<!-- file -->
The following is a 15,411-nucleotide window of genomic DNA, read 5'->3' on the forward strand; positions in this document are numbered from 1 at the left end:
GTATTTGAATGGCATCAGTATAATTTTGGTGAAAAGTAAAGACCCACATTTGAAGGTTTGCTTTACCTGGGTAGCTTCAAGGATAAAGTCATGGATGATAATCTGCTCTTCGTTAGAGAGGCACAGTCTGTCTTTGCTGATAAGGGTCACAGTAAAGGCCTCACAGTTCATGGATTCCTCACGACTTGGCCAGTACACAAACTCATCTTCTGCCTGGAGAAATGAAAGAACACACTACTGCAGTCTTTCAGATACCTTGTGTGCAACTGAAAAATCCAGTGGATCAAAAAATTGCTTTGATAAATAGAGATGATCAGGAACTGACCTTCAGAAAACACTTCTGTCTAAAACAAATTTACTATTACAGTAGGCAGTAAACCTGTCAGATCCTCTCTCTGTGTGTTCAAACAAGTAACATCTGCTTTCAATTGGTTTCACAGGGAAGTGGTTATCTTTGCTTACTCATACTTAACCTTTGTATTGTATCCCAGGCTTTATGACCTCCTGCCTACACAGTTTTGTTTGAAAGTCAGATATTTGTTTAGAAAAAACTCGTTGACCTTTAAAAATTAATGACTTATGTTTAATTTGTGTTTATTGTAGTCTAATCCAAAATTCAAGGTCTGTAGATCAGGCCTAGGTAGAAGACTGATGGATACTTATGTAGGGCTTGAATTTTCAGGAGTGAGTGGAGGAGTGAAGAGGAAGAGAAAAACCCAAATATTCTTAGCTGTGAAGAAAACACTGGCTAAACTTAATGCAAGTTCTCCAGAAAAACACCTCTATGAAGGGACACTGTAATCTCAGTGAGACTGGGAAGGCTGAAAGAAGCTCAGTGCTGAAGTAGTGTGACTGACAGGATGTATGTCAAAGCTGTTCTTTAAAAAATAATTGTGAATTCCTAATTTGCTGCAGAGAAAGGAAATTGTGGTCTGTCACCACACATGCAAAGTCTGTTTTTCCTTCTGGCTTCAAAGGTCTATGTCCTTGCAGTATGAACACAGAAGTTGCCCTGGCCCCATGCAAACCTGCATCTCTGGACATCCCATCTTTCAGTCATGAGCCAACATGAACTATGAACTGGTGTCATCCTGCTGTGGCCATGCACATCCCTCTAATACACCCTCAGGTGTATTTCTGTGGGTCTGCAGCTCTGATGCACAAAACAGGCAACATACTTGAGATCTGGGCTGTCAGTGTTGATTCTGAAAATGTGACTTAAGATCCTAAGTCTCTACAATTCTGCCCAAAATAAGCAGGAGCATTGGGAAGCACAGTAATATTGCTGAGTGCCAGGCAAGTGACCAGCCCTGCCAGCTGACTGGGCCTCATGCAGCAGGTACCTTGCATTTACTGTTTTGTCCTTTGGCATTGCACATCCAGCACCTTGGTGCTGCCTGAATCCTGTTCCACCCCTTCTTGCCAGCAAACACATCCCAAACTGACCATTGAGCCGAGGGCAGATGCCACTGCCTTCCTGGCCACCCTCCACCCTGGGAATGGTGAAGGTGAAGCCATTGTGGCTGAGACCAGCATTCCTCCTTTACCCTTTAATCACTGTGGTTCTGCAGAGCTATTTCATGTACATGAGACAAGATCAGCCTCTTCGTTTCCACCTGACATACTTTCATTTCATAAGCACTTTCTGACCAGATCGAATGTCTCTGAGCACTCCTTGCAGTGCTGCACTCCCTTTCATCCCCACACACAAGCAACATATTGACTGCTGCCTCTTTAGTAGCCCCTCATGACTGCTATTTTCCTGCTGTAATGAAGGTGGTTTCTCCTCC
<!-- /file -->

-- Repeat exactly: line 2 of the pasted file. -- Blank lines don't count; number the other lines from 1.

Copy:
GTATTTGAATGGCATCAGTATAATTTTGGTGAAAAGTAAAGACCCACATTTGAAGGTTTGCTTTACCTGGGTAGCTTCAAGGATAAAGTCATGGATGATAATCTGCTCTTCGTTAGAGAGGCACAGTCTGTCTTTGCTGATAAGGGTCACAGTAAAGGCCTCACAGTTCATGGATTCCTCACGACTTGGCCAGTACACAAACTCATCTTCTGCCTGGAGAAATGAAAGAACACACTACTGCAGTCTTTCAGATACCTTGTGTGCAACTGAAAAATCCAGTGGATCAAAAAATTGCTTTGATAAATAGAGATGATCAGGAACTGACCTTCAGAAAACACTTCTGTCTAAAACAAATTTACTATTACAGTAGGCAGTAAACCTGTCAGATCCTCTCTCTGTGTGTTCAAACAAGTAACATCTGCTTTCAATTGGTTTCACAGGGAAGTGGTTATCTTTGCTTACTCATACTTAACCTTTGTATTGTATCCCAGGCTTTATGACCTCCTGCCTACACAGTTTTGTTTGAAAGTCAGATATTTGTTTAGAAAAAACTCGTTGACCTTTAAAAATTAATGACTTATGTTTAATTTGTGTTTATTGTAGTCTAATCCAAAATTCAAGGTCTGTAGATCAGGCCTAGGTAGAAGACTGATGGATACTTATGTAGGGCTTGAATTTTCAGGAGTGAGTGGAGGAGTGAAGAGGAAGAGAAAAACCCAAATATTCTTAGCTGTGAAGAAAACACTGGCTAAACTTAATGCAAGTTCTCCAGAAAAACACCTCTATGAAGGGACACTGTAATCTCAGTGAGACTGGGAAGGCTGAAAGAAGCTCAGTGCTGAAGTAGTGTGACTGACAGGATGTATGTCAAAGCTGTTCTTTAAAAAATAATTGTGAATTCCTAATTTGCTGCAGAGAAAGGAAATTGTGGTCTGTCACCACACATGCAAAGTCTGTTTTTCCTTCTGGCTTCAAAGGTCTATGTCCTTGCAGTATGAACACAGAAGTTGCCCTGGCCCCATGCAAACCTGCATCTCTGGACATCCCATCTTTCAGTCATGAGCCAACATGAACTATGAACTGGTGTCATCCTGCTGTGGCCATGCACATCCCTCTAATACACCCTCAGGTGTATTTCTGTGGGTCTGCAGCTCTGATGCACAAAACAGGCAACATACTTGAGATCTGGGCTGTCAGTGTTGATTCTGAAAATGTGACTTAAGATCCTAAGTCTCTACAATTCTGCCCAAAATAAGCAGGAGCATTGGGAAGCACAGTAATATTGCTGAGTGCCAGGCAAGTGACCAGCCCTGCCAGCTGACTGGGCCTCATGCAGCAGGTACCTTGCATTTACTGTTTTGTCCTTTGGCATTGCACATCCAGCACCTTGGTGCTGCCTGAATCCTGTTCCACCCCTTCTTGCCAGCAAACACATCCCAAACTGACCATTGAGCCGAGGGCAGATGCCACTGCCTTCCTGGCCACCCTCCACCCTGGGAATGGTGAAGGTGAAGCCATTGTGGCTGAGACCAGCATTCCTCCTTTACCCTTTAATCACTGTGGTTCTGCAGAGCTATTTCATGTACATGAGACAAGATCAGCCTCTTCGTTTCCACCTGACATACTTTCATTTCATAAGCACTTTCTGACCAGATCGAATGTCTCTGAGCACTCCTTGCAGTGCTGCACTCCCTTTCATCCCCACACACAAGCAACATATTGACTGCTGCCTCTTTAGTAGCCCCTCATGACTGCTATTTTCCTGCTGTAATGAAGGTGGTTTCTCCTCC